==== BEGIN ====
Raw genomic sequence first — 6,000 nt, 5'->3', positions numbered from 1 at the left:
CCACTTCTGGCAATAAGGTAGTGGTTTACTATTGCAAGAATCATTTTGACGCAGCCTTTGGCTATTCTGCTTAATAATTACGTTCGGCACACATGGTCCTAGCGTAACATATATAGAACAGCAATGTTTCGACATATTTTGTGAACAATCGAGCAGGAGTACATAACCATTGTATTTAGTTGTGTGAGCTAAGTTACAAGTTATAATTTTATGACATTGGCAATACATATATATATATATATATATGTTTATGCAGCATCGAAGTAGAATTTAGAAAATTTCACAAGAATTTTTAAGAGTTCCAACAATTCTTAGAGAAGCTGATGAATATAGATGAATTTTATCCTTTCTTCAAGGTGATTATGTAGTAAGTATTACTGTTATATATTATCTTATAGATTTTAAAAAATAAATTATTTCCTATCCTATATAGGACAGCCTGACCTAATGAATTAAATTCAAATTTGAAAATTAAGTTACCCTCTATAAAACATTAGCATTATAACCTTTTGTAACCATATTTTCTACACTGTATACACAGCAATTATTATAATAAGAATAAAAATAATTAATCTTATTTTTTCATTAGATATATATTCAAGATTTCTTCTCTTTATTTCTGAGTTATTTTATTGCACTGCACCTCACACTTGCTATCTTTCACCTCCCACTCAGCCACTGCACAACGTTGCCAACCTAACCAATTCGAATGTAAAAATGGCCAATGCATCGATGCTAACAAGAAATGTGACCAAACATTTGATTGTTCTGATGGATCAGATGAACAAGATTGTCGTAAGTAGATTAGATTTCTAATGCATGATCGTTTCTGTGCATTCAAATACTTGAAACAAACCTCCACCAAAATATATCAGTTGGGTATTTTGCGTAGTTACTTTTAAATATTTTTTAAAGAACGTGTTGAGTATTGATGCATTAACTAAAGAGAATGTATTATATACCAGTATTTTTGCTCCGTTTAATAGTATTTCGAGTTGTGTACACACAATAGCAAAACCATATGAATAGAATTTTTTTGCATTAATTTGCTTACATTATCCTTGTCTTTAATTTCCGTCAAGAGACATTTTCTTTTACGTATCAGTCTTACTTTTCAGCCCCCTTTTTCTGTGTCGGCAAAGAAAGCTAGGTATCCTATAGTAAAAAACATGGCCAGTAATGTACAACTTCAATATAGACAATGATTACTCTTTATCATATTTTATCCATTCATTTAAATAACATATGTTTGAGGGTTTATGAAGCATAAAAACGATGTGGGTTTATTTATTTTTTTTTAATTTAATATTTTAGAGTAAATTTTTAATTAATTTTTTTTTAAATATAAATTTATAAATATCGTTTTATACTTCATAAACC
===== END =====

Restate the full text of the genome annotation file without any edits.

Raw genomic sequence first — 6,000 nt, 5'->3', positions numbered from 1 at the left:
CCACTTCTGGCAATAAGGTAGTGGTTTACTATTGCAAGAATCATTTTGACGCAGCCTTTGGCTATTCTGCTTAATAATTACGTTCGGCACACATGGTCCTAGCGTAACATATATAGAACAGCAATGTTTCGACATATTTTGTGAACAATCGAGCAGGAGTACATAACCATTGTATTTAGTTGTGTGAGCTAAGTTACAAGTTATAATTTTATGACATTGGCAATACATATATATATATATATATATGTTTATGCAGCATCGAAGTAGAATTTAGAAAATTTCACAAGAATTTTTAAGAGTTCCAACAATTCTTAGAGAAGCTGATGAATATAGATGAATTTTATCCTTTCTTCAAGGTGATTATGTAGTAAGTATTACTGTTATATATTATCTTATAGATTTTAAAAAATAAATTATTTCCTATCCTATATAGGACAGCCTGACCTAATGAATTAAATTCAAATTTGAAAATTAAGTTACCCTCTATAAAACATTAGCATTATAACCTTTTGTAACCATATTTTCTACACTGTATACACAGCAATTATTATAATAAGAATAAAAATAATTAATCTTATTTTTTCATTAGATATATATTCAAGATTTCTTCTCTTTATTTCTGAGTTATTTTATTGCACTGCACCTCACACTTGCTATCTTTCACCTCCCACTCAGCCACTGCACAACGTTGCCAACCTAACCAATTCGAATGTAAAAATGGCCAATGCATCGATGCTAACAAGAAATGTGACCAAACATTTGATTGTTCTGATGGATCAGATGAACAAGATTGTCGTAAGTAGATTAGATTTCTAATGCATGATCGTTTCTGTGCATTCAAATACTTGAAACAAACCTCCACCAAAATATATCAGTTGGGTATTTTGCGTAGTTACTTTTAAATATTTTTTAAAGAACGTGTTGAGTATTGATGCATTAACTAAAGAGAATGTATTATATACCAGTATTTTTGCTCCGTTTAATAGTATTTCGAGTTGTGTACACACAATAGCAAAACCATATGAATAGAATTTTTTTGCATTAATTTGCTTACATTATCCTTGTCTTTAATTTCCGTCAAGAGACATTTTCTTTTACGTATCAGTCTTACTTTTCAGCCCCCTTTTTCTGTGTCGGCAAAGAAAGCTAGGTATCCTATAGTAAAAAACATGGCCAGTAATGTACAACTTCAATATAGACAATGATTACTCTTTATCATATTTTATCCATTCATTTAAATAACATATGTTTGAGGGTTTATGAAGCATAAAAACGATGTGGGTTTATTTATTTTTTTTTAATTTAATATTTTAGAGTAAATTTTTAATTAATTTTTTTTTAAATATAAATTTATAAATATCGTTTTATACTTCATAAACC